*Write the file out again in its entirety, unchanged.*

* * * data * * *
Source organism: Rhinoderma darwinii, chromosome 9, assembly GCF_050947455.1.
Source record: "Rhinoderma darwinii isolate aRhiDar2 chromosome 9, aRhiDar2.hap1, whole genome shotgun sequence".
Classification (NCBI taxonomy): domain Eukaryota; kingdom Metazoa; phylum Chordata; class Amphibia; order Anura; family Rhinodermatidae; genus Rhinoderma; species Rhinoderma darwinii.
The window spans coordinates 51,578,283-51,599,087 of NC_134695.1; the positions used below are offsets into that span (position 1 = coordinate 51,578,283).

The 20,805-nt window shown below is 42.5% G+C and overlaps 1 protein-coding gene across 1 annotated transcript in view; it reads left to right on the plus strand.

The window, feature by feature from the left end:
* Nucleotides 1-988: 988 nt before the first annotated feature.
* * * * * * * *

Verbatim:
Source organism: Rhinoderma darwinii, chromosome 9, assembly GCF_050947455.1.
Source record: "Rhinoderma darwinii isolate aRhiDar2 chromosome 9, aRhiDar2.hap1, whole genome shotgun sequence".
Classification (NCBI taxonomy): domain Eukaryota; kingdom Metazoa; phylum Chordata; class Amphibia; order Anura; family Rhinodermatidae; genus Rhinoderma; species Rhinoderma darwinii.
The window spans coordinates 51,578,283-51,599,087 of NC_134695.1; the positions used below are offsets into that span (position 1 = coordinate 51,578,283).

The 20,805-nt window shown below is 42.5% G+C and overlaps 1 protein-coding gene across 1 annotated transcript in view; it reads left to right on the plus strand.

The window, feature by feature from the left end:
* Nucleotides 1-988: 988 nt before the first annotated feature.